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In October, I took on 5 year old Dima (Dimitri) as a private student.  The setup couldn’t have been better.  His home was a five minute walk from my former apartment, and his wealthy mother was so anxious for her son to learn English that she was offering a whopping $60 an hour.  When I first met Dima, he was sullen and angry.  I brought in books and games and tried to encourage him to say something, but all he did was glare at me.  Our next phase of progress was him telling me that I wasn’t allowed to touch his things.  I picked up a car and he said, “Stop it.”  I touched his books:  “Stop it.”  I picked up a stuffed animal:  he kicked me.  I kicked him back.  We established that I was bigger.  He screamed in rage and threw things at me.

When I moved out of my old apartment, teaching Dima became even more of a pain.  Instead of waking up and toddling over to his apartment 5 minutes before we started, I had an hour on the metro to get to him and an hour back.  I sat on the train grumbling about getting up early to hang out with a kid I couldn’t stand.  He was obviously spoiled and used to getting everything he wanted.

One week he ran up to me eagerly.  His mother had gotten a new ipad and he wanted my permission to play it during class.  I used it as a way to slip in some English words.  For all of his annoying habits, he’s quite bright and picked up on the new vocabulary quickly.  (Blow up!  Explosion!  Watch out!  Tree!  Rocket!)  After two lessons of my sitting there getting paid to watch him play video games, we reached the new arrangement that he could play for the last 15 minutes of class.  This news was greeted grudgingly, so we looked for other distractions.

Almost every time I came over, he had some new toy to show me.  About a month ago, that new toy was a giant Lego battleship.  We sat down to start putting it together, and he got frustrated when it didn’t go as quickly as he wished.  He called for his mother, and she came in to help us assemble it.  When I came back two days later, the ship was finished.  His mother had put it together by herself.  It had taken her 5 hours.  She told me proudly, “I am Super Mom.”  That’s when I really realized how lonely Dima was.  I was surprised and saddened that his mother wouldn’t take those 5 hours to do something significant with her son—they could have built something together and built a lasting memory, but instead it’s now just a big ship made out of plastic that sits forgotten on his dresser.

Our time together started a really positive turn when we started role playing.  I pretended to be a doctor and looked at a small scratch he had with a serious face and voice.  We played Doctor for the rest of the lesson, and the next class he ran to the door bursting with excitement and ready to play Doctor again.  He told me that first I was a Little Girl playing with her ball and he was a puppy.  (Little Dog)  The ball accidentally hits the Little Dog and he dies.  Then the Little Girl calls for the Doctor.  The Doctor comes with his serious face, the Doctor Hat and the Doctor Bag. He grimly does everything he can for Little Dog, but in vain.  I was thrilled that he was suddenly exploding with language in his desire to really play and direct the scene, but I thought it was creepy that I was killing a puppy every five minutes.  I pulled out a book (“Stop it!”) and flipped through it to point to the animals to give suggestions for other animals we might play.  He likes to combine the traits and colors of the animals to create a super ninja animal for himself.  He usually starts out as a monkey with me as a cat, but that quickly develops into a ninja tiger monkey with a snake tail and me as a colorful gorilla.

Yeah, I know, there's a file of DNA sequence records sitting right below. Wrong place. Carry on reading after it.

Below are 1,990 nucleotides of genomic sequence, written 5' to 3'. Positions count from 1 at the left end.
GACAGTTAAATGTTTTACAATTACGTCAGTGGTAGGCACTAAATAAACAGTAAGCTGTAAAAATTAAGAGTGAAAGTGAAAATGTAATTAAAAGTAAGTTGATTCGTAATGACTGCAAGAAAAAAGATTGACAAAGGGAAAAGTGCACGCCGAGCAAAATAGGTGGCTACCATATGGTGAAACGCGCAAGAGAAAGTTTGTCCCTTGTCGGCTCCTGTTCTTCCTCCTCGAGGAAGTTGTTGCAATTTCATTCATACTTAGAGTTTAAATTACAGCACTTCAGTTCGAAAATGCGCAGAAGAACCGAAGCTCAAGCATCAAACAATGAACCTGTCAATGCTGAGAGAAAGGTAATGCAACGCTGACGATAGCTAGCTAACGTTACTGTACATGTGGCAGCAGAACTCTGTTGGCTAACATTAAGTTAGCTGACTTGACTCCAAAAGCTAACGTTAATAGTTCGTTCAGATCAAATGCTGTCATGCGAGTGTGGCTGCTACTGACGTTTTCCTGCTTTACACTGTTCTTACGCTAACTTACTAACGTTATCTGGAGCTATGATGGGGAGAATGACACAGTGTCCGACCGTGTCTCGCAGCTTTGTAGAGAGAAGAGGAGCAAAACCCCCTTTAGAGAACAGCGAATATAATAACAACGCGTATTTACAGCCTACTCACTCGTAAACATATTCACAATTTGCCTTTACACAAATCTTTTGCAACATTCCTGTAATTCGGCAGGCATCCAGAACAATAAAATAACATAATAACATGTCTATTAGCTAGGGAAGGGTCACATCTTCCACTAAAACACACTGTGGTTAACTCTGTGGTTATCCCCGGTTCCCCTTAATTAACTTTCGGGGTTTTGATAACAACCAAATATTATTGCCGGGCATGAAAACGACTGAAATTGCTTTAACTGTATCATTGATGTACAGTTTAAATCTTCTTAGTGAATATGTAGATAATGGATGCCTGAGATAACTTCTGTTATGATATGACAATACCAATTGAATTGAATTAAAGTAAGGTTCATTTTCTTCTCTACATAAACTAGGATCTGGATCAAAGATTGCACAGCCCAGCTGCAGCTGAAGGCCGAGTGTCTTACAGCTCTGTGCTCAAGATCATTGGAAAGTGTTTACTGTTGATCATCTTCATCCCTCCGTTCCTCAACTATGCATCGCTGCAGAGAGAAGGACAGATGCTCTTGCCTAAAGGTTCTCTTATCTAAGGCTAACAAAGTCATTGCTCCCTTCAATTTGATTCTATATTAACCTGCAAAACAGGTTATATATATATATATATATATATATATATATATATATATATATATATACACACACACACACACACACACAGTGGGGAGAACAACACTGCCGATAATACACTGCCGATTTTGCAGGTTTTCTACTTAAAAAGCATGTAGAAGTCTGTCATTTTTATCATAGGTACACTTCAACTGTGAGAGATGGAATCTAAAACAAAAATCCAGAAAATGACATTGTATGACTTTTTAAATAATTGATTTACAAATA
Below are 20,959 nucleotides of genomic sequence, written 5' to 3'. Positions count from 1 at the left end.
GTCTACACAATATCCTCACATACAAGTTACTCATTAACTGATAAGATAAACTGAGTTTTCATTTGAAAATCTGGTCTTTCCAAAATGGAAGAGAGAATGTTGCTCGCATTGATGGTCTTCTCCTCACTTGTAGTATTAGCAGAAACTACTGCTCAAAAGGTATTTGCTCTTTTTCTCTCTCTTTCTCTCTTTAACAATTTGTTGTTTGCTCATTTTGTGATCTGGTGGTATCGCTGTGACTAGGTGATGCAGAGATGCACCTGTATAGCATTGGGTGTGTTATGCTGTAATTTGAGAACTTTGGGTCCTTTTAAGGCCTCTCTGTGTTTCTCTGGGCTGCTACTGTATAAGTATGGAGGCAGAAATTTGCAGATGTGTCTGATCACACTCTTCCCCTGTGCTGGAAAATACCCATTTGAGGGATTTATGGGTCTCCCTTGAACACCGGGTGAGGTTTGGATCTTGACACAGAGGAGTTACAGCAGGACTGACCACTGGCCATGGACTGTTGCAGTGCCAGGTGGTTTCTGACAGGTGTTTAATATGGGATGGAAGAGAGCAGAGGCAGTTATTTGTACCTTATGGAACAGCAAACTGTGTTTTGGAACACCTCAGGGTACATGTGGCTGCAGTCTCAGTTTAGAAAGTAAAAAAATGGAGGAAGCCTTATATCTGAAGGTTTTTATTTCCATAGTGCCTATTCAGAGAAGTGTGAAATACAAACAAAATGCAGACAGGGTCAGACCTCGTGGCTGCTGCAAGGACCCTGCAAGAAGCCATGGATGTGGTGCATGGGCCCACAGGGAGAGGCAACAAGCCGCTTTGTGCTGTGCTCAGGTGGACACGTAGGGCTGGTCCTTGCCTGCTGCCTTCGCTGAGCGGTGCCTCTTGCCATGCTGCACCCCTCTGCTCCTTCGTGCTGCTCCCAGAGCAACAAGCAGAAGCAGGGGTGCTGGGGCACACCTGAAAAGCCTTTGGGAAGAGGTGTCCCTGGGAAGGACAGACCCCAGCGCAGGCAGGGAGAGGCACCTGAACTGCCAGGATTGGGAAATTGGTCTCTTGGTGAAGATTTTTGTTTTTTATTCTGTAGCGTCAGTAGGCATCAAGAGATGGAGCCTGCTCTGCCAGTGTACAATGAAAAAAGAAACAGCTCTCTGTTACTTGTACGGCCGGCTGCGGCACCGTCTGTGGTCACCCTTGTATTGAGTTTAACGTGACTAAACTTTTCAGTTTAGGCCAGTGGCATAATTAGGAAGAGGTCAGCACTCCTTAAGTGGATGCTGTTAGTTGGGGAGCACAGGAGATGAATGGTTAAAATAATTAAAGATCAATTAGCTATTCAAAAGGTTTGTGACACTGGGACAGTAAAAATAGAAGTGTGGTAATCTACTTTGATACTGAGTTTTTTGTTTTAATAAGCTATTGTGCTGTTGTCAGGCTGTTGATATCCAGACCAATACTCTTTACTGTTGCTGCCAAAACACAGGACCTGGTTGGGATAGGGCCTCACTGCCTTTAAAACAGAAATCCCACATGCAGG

Today, when I was the cat, he threw me some fish to eat.  I ‘ate’ a lot and then clutched my stomach and groaned that I was a Fat Cat.  That led to the following game:

Dima:  That’s you, that’s fat.  Come here.  That’s here, that’s Dima.  That’s you mama gorilla.  That’s me little gorilla.  That’s me fat.  That’s Doctor Doctor!  That’s sleeping and (cutting motion) wake up!

Meghan:  Ah, I will have a baby?  You are the baby?  I go to the doctor and have a little gorilla.

Dima:  Yes.  That’s you La La La! (our way of saying that I’m a girl playing with a ball and walking in the park)  and you fat.  You sleeping in house and wake up.

Meghan:  I go to the park and I get fat, go to my house and sleep?

(Dima gives Meghan a stuffed seal to put up her shirt so she can get fat)

Dima:  Yes.  That’s you Doctor Doctor!

Meghan:  I go to the doctor.  Oh!  It is Little Dima!  He is a beautiful baby gorilla!

(Meghan then takes the little gorilla home.  He then celebrates his first birthday)

Meghan:  Little Gorilla!  Wake up!  It is your birthday!

Dima:  One Birthday!

Meghan:  You are one, Little Gorilla!  (singing) Happy Birthday to you!

Dima:  No!  One birthday!

Meghan:  Yes, you are one!  (singing)  Happy Birthday to you!!

Dima:  NO!!!  One!

Meghan:  (comprehending)  Ahhh…….(singing)  Happy Birthday ONE you!!

(Mama Gorilla gives Little Gorilla a cake and a present, but draws the line at breast-feeding)

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